Travel to the forbidden Zone — Part 2 of 3: Mexico: Perceived vs. Real Threats

ExpertFlyer Hot Topics – Where the Rubber Meets the Runway

In part two of our three-part Hot Topic series on travel to the forbidden zone, we examine real vs. perceived threats associated with travel to Mexico.  International SOS’ Regional Security Manager, Pablo Weisz, shares key insights.  In case you missed part one of our series, click the link provided and read John Rendeiro’s take on international business travel safety. International SOS is the world’s leading international healthcare, medical assistance, and security services company.

Pablo Weisz, Regional Security Manager, Americas, International SOS and Control Risks

Pablo Weisz, Regional Security Manager, Americas, International SOS & Control Risks

Participants in the International SOS Duty of Care and Travel Risk Management Global Benchmarking Study ranked Mexico as the most dangerous place to do business, above countries like Iraq, Nigeria and even Afghanistan. That begs the question about risk perception vs. reality about a country that, for the most part and in the majority of its territory, offers a benign business traveler environment.

Four key factors can affect security risk perception:

  • The type of stakeholder responsible for the security of employees (perception varies by industry and position within the organization);
  • Geographical areas of operation (company location and familiarity with the security issues said location);
  • Ethos and Duty of Care  (the degree to which the company clearly defines its responsibility for the wellbeing of employees);
  • The influence of media reportage over risk perception.

Mexico’s position in the “Number 1” spot is likely the result of an image problem. However, some realities, like these, are impossible to ignore:

  • Since the inauguration of President Felipe Calderon in late 2006, there have been 48,000 deaths. A sharp climb occurred from 2007 through 2010, with a plateau in 2011 at between 12,000 and 15,000 deaths – but this is little comfort to both Mexicans and the companies that operate there.
  • In 2007, the key geographical area of concern was along the northern Mexican border. Due to a rise in violent incidents, that has expanded it to include all northern border states, the Western States of Durango and Sinaloa, the Eastern State of Veracruz and the Southern State of Guerrero. The current trend points to further expansion of what we consider to be high risk zones but this still falls short of designating the majority of Mexican territory under such a rating.
  • There are additional concerns over formerly safe areas, such as Monterrey, Mexico’s industrial capital, which has seen a rapid deterioration in its security environment since 2008. The city of Guadalajara, another important business traveler destination, shares similarities with Monterrey and could be the next “benign” spot to fall victim to rising violence.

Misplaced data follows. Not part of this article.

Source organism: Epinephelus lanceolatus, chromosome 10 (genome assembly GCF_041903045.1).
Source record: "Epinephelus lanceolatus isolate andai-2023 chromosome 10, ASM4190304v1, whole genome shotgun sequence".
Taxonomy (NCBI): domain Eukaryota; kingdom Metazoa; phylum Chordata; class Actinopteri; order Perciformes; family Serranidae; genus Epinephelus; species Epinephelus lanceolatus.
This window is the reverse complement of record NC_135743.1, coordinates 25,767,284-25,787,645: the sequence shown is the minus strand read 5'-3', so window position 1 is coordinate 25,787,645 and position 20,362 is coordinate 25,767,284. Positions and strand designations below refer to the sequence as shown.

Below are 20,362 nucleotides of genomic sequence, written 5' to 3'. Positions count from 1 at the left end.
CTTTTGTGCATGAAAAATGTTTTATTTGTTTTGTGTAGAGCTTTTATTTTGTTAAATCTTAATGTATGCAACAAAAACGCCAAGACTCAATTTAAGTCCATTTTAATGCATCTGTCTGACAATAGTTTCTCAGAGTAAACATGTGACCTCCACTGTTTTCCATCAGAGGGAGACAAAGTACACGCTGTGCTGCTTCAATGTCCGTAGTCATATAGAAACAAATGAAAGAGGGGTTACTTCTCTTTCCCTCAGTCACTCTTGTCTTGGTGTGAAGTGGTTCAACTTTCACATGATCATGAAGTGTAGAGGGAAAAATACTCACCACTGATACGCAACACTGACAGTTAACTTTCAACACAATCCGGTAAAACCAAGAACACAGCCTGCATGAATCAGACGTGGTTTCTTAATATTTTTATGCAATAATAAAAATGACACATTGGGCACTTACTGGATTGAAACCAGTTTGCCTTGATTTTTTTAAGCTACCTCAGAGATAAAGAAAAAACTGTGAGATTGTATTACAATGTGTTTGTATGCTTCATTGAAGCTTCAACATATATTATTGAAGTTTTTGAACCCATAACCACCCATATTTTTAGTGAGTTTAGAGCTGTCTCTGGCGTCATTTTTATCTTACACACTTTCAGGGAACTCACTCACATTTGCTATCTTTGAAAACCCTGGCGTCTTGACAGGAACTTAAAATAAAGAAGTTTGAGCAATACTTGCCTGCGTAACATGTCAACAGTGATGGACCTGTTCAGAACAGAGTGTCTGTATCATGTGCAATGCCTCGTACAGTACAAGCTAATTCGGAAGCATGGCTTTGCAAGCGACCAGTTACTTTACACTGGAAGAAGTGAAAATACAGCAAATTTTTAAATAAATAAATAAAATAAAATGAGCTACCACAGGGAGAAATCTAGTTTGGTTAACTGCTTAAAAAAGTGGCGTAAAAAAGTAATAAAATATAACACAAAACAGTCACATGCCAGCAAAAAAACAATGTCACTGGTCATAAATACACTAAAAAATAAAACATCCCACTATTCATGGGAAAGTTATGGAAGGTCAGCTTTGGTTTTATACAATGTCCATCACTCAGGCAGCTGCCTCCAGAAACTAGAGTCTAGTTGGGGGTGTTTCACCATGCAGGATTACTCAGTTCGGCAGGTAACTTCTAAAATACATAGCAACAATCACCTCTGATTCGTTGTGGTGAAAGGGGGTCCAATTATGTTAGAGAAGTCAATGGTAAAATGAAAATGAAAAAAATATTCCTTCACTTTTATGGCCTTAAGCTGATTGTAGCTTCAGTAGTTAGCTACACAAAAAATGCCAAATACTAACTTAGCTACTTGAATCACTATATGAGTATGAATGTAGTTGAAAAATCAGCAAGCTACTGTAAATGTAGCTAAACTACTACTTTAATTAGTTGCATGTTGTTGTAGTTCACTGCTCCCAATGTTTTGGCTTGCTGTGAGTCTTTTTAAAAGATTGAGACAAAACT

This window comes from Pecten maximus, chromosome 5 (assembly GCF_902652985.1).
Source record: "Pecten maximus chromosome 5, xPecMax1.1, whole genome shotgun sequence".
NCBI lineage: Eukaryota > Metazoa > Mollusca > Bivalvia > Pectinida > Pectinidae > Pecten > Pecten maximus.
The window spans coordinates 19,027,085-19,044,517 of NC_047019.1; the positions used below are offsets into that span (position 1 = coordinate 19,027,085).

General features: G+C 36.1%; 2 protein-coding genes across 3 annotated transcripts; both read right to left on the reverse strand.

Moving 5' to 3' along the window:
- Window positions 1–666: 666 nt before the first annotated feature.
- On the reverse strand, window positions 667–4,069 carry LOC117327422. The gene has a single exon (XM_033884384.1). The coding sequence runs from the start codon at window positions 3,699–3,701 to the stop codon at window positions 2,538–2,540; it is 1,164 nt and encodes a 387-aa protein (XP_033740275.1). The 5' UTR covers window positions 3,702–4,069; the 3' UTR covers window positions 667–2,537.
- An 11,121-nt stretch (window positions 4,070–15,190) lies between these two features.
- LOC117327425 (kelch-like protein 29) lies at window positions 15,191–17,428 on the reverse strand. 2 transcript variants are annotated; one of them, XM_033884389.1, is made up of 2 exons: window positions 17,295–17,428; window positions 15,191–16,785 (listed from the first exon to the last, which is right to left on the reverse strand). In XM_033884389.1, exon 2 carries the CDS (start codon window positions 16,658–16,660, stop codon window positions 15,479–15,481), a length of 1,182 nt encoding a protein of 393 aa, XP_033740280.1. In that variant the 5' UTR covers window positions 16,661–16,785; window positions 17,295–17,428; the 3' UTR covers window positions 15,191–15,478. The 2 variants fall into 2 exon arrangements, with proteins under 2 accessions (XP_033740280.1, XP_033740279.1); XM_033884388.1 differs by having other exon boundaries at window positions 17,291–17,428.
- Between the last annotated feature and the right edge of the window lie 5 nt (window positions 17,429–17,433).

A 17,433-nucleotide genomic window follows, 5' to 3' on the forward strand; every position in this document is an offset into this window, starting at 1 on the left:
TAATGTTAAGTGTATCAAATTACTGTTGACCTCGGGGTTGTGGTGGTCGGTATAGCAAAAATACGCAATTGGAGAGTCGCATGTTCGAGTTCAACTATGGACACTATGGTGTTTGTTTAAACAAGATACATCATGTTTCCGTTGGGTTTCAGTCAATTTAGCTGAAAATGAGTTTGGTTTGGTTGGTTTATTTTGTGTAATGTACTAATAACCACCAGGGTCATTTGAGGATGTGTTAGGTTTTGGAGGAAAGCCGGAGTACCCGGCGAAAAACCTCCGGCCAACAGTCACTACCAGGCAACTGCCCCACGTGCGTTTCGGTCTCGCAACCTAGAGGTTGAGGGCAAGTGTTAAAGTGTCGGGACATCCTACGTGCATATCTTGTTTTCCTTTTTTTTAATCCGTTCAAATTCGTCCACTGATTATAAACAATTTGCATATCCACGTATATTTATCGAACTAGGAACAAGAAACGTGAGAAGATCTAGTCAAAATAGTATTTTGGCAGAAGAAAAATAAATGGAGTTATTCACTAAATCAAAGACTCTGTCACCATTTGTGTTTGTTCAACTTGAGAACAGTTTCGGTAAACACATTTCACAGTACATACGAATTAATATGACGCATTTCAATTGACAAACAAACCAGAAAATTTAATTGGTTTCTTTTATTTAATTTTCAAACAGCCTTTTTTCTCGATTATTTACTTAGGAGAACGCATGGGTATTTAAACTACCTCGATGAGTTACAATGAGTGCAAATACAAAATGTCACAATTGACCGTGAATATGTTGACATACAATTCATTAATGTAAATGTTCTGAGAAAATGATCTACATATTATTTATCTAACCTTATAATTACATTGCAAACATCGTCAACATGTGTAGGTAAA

• A general lack of trust in the judicial system and public institutions remains. The Federal Police and military have replaced municipal police forces that are too corrupt to conduct its own public security duties. But these replacements are much less adept at handling public security issues and tend to be unfamiliar with the zones they are now being asked to patrol.
  • This has had two major effects; namely the rise of ancillary crimes, such as street crime and “express kidnapping” and the frequency of human rights violations at the hands of security forces.

However, the perception of Mexico as the top risk to employees is not entirely accurate. The following issues point to this discrepancy:

  • The homicide rate in Mexico, although high, is not the highest in the world nor that of Latin America, with Honduras and Venezuela ranking much higher by comparison.
  • Drug war related violence rarely affects innocent people. For foreigners, the incidence is negligible.
  • It is true that some companies, particularly those in manufacturing, operate in the aforementioned higher risk northern border states. However, a large number of foreign companies have operations well outside these risk zones in relatively benign environments.
  • As salient examples business travelers and employees in Mexico City face very low risks of being affected by the ongoing conflict. Those with operations in the states of Campeche and Yucatan or well known cities like Cabo San Lucas, Merida or Cancun are unlikely to face high risk situations.
  • The crimes of kidnapping and extortion rarely affect international companies and their employees. In fact, most employees are at a much higher likelihood of being affected by opportunistic street crime and theft than any other type of incident.

Learn more about Duty of Care on the International SOS blog, Dialogues on Duty of Care, at www.dialoguesondutyofcare.com.

Next week we’ll further explore Mexico’s image problem and provide important security measures that should be taken by organizations operating in the country.

 

Trackbacks for this post

  1. Travel to the Forbidden Zone -- Part 3 of 3: Sorting out Mexico's Image Problem - ExpertFlyer BlogExpertFlyer Blog
  2. Travel to Mexico: Real vs. Perceived Threats | Dialogues on Duty of Care